Wednesday, January 2, 2013

Don't Mess With Texas: Football and Faith

I wrote this piece a while ago but didn't post it b/c it's rather incomplete.  I'm posting it now despite its incompleteness as I tidy up in the new year:


It being football season, I pretty much am listening to sports radio all the time these days.  Earlier this week, the talk show hosts mentioned a dust-up at Kountze ISD, where the superintendent forbade the cheerleaders from displaying Biblically, and specifically Christian-inspired messages, on paper banners through which the football team ran through before each game.  One cheerleader said, "We're fighting for God's word.  We're not fighting for our rights or anything, we're fighting for God."  I'm pretty sure that even as a prepubescent, I would have found that distinction less than fully compelling.  But let's not pick on cheerleaders.

One parent said in a different segment, "I don't see a problem with it, I don't understand.  If you don't like it, don't look."  This is an interesting comment because it could reflect at least two attitudes that shade into one another but I think deserve to be differentiated.  The comment might reflect the attitude, "This happens to be something I agree with so I don't care that you disagree with it," or the attitude of indifference.  That attitude can normally be challenged with the norm of fairness or reciprocity (as survey research makes abundantly clear). 

But it can also mean, "I don't see the harm."  We can call this the attitude of "no harm, no foul" or "live and let live."  I am sympathetic to this attitude.  In case my blogger profile doesn't make it apparent enough, I am no Christian.  But it doesn't bother me when people open a ceremony or event with a prayer.  I once attended a hearing in a rural county in Texas where the judge recited a prayer before conducting the business of the court.  I was amused rather than offended.  Even in my high school days, when I was a virulent atheist, I wouldn't have cared about some Christian banners being paraded around.  Like the Kountze parent, I also find it hard to understand why anyone, including athesists, would get all worked up over a prayer.  Where's the harm?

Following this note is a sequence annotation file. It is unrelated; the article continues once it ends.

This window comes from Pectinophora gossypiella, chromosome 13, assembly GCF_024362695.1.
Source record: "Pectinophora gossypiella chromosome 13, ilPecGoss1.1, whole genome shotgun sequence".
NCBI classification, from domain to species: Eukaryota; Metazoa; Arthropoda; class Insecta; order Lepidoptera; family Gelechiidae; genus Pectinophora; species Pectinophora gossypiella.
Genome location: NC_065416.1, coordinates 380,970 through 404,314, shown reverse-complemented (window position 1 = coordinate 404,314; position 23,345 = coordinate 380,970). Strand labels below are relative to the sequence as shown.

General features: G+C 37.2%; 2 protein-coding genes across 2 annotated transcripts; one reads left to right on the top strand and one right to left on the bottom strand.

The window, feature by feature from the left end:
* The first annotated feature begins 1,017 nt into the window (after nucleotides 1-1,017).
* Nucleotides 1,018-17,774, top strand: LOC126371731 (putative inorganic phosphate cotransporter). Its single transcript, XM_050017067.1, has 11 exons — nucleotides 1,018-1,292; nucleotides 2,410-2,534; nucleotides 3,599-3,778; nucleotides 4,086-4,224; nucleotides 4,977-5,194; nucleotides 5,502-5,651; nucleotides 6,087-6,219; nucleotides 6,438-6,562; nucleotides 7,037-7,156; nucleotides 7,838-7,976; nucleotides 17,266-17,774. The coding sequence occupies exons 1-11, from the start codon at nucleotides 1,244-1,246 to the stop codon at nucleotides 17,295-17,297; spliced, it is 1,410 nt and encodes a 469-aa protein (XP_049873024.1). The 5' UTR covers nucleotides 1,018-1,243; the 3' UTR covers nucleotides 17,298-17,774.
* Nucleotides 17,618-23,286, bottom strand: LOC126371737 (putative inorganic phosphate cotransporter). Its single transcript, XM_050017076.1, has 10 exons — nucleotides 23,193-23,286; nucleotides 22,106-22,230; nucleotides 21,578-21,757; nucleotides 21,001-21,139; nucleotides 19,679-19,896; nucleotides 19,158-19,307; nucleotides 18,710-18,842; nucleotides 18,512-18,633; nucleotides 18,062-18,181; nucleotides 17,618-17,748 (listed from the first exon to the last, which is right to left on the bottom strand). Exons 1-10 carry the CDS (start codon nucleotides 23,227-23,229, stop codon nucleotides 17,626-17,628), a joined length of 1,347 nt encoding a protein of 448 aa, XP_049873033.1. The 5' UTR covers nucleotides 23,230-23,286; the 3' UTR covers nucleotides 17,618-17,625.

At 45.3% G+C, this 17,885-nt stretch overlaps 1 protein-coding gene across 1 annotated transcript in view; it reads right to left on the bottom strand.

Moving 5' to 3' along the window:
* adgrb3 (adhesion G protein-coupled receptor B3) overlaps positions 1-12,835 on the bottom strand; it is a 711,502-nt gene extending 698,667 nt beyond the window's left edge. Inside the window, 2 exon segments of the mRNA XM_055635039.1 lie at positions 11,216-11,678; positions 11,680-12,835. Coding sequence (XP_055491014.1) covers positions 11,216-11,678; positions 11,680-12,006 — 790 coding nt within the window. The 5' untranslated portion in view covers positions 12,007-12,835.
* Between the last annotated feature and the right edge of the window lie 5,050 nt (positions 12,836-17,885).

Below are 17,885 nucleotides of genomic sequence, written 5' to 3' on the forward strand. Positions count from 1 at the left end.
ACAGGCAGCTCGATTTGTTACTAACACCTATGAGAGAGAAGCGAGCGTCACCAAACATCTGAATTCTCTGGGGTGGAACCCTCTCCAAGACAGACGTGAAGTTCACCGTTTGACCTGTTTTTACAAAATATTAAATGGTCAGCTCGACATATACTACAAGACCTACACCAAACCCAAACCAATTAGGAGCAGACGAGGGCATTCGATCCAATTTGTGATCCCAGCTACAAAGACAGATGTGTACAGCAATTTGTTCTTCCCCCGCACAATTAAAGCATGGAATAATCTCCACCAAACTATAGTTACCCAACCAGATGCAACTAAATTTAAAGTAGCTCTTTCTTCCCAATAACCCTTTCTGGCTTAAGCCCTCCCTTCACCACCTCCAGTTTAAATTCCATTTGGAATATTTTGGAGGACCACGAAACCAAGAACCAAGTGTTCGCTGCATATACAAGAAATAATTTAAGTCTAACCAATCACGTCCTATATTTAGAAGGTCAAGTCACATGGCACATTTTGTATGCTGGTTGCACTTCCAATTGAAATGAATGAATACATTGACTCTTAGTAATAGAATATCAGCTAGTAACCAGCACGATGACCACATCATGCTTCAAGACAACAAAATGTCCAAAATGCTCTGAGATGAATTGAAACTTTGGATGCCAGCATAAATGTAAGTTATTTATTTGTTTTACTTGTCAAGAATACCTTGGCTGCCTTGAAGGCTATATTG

But though I am sympathetic to that attitude, it is not one I share.  I just said that I don't really get the harm in letting the religious express their convictions.  However, that's because religion is not important to me.  Therefore, the benefits and harms that other people experience from expressing or not expressing their religious beliefs, or being subjected to the expression of other people's religious beliefs, are not entirely transparent to me.  I acknowledge that defect in my understanding and hence take a tolerant attitude.  But precisely for the people for whom such expression is important, one would think that they would understand why believers of a different stripe (and atheists are believers in this sense) might take offense and rebel against said expression.  The same reasons that make religious expression highly cherished to the one group make it anathema to the other group.